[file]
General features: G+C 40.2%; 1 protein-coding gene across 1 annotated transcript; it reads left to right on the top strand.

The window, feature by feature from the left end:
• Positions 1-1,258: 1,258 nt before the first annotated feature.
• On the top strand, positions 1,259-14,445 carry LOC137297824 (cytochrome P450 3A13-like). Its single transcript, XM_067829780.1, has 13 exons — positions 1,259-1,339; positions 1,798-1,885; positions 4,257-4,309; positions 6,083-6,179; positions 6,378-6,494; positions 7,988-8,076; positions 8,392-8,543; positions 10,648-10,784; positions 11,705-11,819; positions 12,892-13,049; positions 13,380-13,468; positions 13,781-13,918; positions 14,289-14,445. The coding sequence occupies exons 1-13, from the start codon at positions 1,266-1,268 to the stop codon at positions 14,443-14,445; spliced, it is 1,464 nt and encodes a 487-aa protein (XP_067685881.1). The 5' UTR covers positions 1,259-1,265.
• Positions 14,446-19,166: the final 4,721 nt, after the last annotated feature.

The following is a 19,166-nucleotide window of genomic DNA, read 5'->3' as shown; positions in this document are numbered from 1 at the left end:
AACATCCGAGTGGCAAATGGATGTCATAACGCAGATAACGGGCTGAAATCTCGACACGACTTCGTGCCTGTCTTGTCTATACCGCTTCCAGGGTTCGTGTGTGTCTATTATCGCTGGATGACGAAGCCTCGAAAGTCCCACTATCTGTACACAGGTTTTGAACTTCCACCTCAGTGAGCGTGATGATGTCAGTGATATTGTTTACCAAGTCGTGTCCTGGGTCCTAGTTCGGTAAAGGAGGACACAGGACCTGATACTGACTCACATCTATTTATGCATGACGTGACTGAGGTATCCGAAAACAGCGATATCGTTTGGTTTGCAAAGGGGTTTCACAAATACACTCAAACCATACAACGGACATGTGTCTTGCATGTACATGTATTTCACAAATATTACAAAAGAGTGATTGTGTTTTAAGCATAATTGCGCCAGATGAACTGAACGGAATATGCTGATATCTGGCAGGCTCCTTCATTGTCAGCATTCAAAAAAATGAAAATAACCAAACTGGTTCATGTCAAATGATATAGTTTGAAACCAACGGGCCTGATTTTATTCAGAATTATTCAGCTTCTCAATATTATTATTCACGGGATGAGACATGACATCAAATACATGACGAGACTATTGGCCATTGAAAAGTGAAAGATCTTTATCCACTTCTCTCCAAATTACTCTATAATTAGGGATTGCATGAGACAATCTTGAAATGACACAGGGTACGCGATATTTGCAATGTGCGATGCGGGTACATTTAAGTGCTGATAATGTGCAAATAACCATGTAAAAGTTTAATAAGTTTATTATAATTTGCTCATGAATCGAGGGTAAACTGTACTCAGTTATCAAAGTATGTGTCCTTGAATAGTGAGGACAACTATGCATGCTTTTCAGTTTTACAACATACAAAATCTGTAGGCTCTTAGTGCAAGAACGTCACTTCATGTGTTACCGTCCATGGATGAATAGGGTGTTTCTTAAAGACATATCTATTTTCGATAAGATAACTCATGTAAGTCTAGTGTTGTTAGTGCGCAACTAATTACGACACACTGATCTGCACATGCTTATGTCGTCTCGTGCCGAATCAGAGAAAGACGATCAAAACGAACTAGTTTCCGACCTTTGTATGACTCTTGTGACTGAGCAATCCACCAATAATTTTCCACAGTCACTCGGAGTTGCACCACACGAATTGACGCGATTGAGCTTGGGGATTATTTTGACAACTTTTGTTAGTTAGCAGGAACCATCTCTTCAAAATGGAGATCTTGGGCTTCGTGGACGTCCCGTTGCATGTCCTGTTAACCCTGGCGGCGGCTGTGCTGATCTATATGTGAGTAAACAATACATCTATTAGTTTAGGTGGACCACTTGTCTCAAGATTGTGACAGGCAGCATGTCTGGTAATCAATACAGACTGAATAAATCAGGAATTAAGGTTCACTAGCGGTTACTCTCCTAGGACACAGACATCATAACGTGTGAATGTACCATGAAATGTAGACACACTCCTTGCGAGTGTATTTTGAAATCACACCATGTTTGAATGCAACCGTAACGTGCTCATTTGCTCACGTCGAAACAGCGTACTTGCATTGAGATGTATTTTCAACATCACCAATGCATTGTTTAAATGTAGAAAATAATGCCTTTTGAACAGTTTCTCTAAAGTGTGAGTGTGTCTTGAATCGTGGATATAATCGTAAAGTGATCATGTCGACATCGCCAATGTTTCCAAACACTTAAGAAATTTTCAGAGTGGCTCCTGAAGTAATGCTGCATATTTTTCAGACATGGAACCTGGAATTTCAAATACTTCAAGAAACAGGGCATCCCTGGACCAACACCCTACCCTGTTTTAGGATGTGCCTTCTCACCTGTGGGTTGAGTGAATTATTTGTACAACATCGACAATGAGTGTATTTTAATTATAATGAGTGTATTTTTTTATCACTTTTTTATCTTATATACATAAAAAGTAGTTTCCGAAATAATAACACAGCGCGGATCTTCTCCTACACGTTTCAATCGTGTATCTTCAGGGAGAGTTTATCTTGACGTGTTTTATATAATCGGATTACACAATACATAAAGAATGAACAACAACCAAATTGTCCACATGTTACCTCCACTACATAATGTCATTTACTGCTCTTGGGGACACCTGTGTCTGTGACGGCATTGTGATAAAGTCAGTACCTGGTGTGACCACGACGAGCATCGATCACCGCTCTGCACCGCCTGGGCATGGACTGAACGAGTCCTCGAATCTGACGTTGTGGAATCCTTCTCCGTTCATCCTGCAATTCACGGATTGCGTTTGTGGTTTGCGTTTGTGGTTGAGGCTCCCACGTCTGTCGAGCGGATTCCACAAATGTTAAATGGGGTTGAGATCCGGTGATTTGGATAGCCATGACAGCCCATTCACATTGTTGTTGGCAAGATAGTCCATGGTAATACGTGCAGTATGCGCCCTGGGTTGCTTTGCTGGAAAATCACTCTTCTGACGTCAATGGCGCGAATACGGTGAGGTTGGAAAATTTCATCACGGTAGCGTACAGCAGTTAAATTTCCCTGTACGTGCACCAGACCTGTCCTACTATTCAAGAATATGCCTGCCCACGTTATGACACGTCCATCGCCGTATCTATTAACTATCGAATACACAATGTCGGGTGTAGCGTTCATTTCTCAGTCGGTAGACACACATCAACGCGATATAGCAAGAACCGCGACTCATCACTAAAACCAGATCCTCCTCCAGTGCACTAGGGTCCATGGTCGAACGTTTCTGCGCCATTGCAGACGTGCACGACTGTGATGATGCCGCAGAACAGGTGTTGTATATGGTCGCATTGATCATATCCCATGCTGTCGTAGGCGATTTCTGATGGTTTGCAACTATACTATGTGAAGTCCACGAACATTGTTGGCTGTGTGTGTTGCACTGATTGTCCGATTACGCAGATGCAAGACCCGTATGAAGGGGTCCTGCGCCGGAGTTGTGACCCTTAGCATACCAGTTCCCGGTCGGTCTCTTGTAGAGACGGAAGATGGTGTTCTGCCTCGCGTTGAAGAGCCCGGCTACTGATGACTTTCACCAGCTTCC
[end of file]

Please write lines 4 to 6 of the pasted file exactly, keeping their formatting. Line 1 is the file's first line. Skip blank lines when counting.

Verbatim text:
• On the top strand, positions 1,259-14,445 carry LOC137297824 (cytochrome P450 3A13-like). Its single transcript, XM_067829780.1, has 13 exons — positions 1,259-1,339; positions 1,798-1,885; positions 4,257-4,309; positions 6,083-6,179; positions 6,378-6,494; positions 7,988-8,076; positions 8,392-8,543; positions 10,648-10,784; positions 11,705-11,819; positions 12,892-13,049; positions 13,380-13,468; positions 13,781-13,918; positions 14,289-14,445. The coding sequence occupies exons 1-13, from the start codon at positions 1,266-1,268 to the stop codon at positions 14,443-14,445; spliced, it is 1,464 nt and encodes a 487-aa protein (XP_067685881.1). The 5' UTR covers positions 1,259-1,265.
• Positions 14,446-19,166: the final 4,721 nt, after the last annotated feature.

The following is a 19,166-nucleotide window of genomic DNA, read 5'->3' as shown; positions in this document are numbered from 1 at the left end: